This space is decorated with plastic chandelier strands, lights that change colors, and long-nosed fish swimming in tanks. (It’s still not as gaudy as Club Ai, where we filmed with Norwegian TV.)
Hair-ready, the hosts gather for the weekly meeting. For about an hour, they stand and listen to announcements, such as the current ranking. All hosts are ranked according to popularity and pull, and the best ones have their faces on the giant posters.
Olli was a great sport, and had his hair spiked and sprayed in a host salon. He practiced his hosting skills with female clients, making dark jokes along the way.
On another day, we filmed with our friend Kanae at a cat cafe! (Remember her from NYC adventures and the Corporate Goth party?)
Cat cafes are another way for lonely hearts to find company. Nothing cures loneliness like a squish faced kitty.
We set up this scene in Shinjuku’s Calico Cat Cafe (where we also shot with Food Network). At the entrance, you can pick up a face mask in case you’re allergic to fur.
Kanae did a great job chatting with Olli about Japanese culture, and the quirky ways that people combat loneliness here.
In Japan, Scottish Folds are hugely popular. Every cat cafe has to have at least one foldy, and this one had several. (But they’re objectively not as cute as my Basil Farrow, right?)
When we arrived, a woman was carrying out about five meowing cats in bags. This fold-eared one looked rather squashed!
If you’re visiting Tokyo, try visiting one of these unique cafes. It’s quite the experience to play with dozens of gentle kitties, and you’re allowed to take no-flash pictures.
Guests can also order tea and snacks, or read manga.
Tip: buy a packet of bonito flakes, and you’re instantly popular! Kanae is wearing a Jack Skellington Trick or Treat sweater from the Rollick collection in Lumine.
I’m wearing an Algonquins teal top from the latest collection, and Angelica Brigade hair flowers.
The German TV crew was enamored with Kanae’s doll-like contact lenses and eye makeup.
Kanae poses like a “nyan nyan” cat, outside Don Quixote Shinjuku. She’s a street snap in the latest issue of Kera Magazine!
The Pirates also arranged a segment in a cuddle cafe. Yes, men pay women dressed in pajamas to hold them in their arms. No hanky-panky goes on, just hugging and cooing.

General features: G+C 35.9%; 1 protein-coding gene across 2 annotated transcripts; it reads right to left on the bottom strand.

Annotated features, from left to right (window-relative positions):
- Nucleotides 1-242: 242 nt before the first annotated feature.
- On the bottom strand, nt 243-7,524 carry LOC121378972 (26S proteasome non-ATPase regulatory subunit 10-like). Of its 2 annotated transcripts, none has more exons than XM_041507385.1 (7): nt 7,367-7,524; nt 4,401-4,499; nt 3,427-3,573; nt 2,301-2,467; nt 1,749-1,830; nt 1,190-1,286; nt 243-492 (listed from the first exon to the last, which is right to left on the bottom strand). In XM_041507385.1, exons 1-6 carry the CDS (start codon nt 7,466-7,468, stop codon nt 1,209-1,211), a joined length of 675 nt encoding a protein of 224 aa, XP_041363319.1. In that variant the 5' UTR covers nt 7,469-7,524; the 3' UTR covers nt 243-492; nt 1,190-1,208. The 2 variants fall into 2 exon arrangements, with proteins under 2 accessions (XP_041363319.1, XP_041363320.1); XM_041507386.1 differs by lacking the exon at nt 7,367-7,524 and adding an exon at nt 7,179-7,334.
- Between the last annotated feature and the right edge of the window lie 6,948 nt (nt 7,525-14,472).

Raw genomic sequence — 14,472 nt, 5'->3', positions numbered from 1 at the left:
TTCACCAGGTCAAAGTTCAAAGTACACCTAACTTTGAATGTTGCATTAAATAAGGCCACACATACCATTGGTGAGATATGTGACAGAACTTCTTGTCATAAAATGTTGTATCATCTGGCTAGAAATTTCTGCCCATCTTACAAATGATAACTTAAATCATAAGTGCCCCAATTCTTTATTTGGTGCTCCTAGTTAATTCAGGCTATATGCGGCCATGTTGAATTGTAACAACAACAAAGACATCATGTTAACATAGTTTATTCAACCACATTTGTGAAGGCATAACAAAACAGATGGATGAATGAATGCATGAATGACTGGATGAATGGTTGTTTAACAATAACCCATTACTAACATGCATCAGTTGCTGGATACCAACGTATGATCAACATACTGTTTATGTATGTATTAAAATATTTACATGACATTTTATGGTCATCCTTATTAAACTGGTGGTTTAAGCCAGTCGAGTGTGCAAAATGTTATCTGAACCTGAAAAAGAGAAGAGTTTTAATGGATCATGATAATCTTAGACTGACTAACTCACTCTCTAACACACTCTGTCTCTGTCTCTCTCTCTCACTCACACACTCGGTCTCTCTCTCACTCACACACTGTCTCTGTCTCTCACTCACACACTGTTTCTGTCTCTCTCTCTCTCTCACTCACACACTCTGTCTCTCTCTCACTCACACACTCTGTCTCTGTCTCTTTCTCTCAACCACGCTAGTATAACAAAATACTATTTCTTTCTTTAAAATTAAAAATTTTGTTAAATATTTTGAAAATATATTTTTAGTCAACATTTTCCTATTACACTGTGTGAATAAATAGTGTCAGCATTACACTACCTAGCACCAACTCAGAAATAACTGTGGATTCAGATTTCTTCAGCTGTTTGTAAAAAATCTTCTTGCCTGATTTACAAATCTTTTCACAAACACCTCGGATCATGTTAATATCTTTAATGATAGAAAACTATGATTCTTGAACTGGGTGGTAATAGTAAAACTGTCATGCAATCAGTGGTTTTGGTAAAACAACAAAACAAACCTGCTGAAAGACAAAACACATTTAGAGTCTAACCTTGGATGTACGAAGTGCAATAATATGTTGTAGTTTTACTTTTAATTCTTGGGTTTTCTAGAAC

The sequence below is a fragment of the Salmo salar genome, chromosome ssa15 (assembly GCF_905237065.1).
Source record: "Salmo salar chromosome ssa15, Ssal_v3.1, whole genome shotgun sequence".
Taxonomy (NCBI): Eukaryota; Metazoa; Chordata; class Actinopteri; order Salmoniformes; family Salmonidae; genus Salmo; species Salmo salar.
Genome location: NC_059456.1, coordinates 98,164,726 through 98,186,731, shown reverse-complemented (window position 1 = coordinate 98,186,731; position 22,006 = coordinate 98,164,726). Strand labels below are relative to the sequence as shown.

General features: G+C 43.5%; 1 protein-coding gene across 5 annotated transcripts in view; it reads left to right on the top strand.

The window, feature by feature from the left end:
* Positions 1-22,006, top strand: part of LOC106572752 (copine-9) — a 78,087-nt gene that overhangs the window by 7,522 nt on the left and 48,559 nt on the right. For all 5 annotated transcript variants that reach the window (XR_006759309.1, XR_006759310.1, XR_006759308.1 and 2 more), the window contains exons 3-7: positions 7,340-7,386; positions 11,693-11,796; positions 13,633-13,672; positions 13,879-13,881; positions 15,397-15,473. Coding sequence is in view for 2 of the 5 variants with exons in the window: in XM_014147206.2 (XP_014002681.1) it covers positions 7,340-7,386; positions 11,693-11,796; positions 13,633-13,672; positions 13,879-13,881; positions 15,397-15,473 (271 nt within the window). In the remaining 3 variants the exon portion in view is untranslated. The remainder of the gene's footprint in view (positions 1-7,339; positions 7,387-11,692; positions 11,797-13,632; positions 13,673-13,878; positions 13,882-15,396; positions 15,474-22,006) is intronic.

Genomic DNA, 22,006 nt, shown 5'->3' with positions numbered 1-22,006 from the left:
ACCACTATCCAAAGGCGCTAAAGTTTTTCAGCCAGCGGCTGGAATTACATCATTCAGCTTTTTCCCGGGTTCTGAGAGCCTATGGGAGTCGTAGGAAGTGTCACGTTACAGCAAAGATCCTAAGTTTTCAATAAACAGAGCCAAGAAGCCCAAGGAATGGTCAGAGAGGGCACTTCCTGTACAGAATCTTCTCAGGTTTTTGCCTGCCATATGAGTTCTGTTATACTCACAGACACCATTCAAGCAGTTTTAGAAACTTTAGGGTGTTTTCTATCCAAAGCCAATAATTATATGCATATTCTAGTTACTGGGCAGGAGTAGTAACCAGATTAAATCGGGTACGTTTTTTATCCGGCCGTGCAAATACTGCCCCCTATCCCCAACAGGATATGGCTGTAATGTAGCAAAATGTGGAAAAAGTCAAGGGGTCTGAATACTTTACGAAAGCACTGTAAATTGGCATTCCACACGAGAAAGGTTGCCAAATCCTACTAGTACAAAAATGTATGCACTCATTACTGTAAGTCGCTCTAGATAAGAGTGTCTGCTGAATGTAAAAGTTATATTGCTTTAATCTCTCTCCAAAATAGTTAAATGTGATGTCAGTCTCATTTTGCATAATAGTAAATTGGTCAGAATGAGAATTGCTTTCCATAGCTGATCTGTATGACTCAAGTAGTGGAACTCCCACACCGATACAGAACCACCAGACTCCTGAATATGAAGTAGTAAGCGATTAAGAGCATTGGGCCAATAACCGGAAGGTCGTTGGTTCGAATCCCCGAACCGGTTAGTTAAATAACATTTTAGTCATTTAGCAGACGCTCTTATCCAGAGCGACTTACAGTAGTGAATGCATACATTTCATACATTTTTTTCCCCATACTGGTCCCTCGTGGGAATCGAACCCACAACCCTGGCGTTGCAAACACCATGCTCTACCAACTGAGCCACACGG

I’m in one of the “cuddle stalls,” which contain a mattress, ball and stuffed toys. Olli found this place a tad uncomfortable, for obvious reasons.
However, we loved renting a fake family! In Japan, you can pay people to pretend to be your mother, father, siblings or other relatives.
This Japanese “mother” dressed and played her part spot on. She gave Olli quiet encouragement and sang him to sleep, in one of the show’s funniest segments.
In another example of “alone together”, we did a scene at Green Plaza capsule hotel. At night, all of these coffin-sized spaces will be filled with businessmen — women aren’t generally allowed. There’s just enough room to lie down, and watch the tiny TV above (naturally, there are naughty channels).
Finally, we made special arrangements to shoot inside Akihabara’s Taito video game arcade. An anime girl with cat-ears welcomes us.
Olli enjoyed playing Dance Dance Revolution, and a table flipping game that lets you vent your anger.
The game center had several floors of video games, including retro fighting ones. Later in the day, these rows will be entirely filled with otaku (geeks).
Naomi and I had a terrific time working with Olli Schulz and his team. You can learn more about this travel-humor show and see the episode on Pro 7 (note, this may not be viewable in all countries).
My “The Bitter End” sweater is by the defunct brand Banana Fish. Found it at Closet Child Shinjuku, and paired it with old diamond print tights.
If you’re intrigued by host boy culture, take a look at the award-winning show I hosted on Norway TV. (This video is watchable everywhere.)
What do you think about host clubs, rent-a-family, cuddle cafes, and the other strange ways the Japanese deal with loneliness?
If you’re a television production company looking to film in Japan, then we hope you’ll reach out to us! In addition to on-camera hosting, the Pirates take care of all filming logistics, permits, translation and any other arrangements necessary. Click to find out more about our TV fixing firm (and see examples of our past work, including bagelheads). Arr.
I loved getting to know the glam side of Bangkok, thanks to the Tourism Authority of Thailand. There’s so much more to this city than backpackers, banana pancakes… and dare I mention ladyboys?
See for yourself, in the latest episode of my Business Insider travel video series. Watch it here — isn’t Bangkok’s pop culture fascinating?
Photos and video by me and Seby. Our Thai adventure included disco clubs, skeleton corsets, and an amusing encounter on the way to Siam mall!
We also visited two sweet designers, who are making Lolita and Japanese-style clothing (here’s a full post about ChuChu). Wonderful to see how the subculture is thriving in unexpected places.
I couldn’t have stayed in a more beautiful hotel, the Sofitel So. They even served absinthe in the lobby.
VIP members get access to the club lounge, which is stocked with food, cocktails and fashion.
Christian Lacroix designed the interior. His colorful couture is unmistakable.
The ground floor contained a Bonnet chocolate shop. I spotted Little Prince sweets, and Parisian shoes and handbags.
Sofitel So BKK is inspired by the five elements. I stayed in this funky Earth-themed suite.
The other themes are Water, Wood, Fire, and Air — represented by modern cloud art.
The entire hotel had glorious views of Lumpini Park. This is a far cry from the Khao San Road hostels…
Stark art is everywhere. I saw a child climbing on this white deer statue.
I spy Ted the Bear in the gift shop.
The lobby’s design mixes traditional and modern.
Also check out the romantic photoshoot I did inside the Sofitel So Bangkok. (My hair is now blue; these are older photos).)
Please take a minute to watch my Bangkok travel video, and leave a comment to let me know what you think!
Did this series change your impressions of Thailand? What is the loveliest hotel you’ve ever slept in?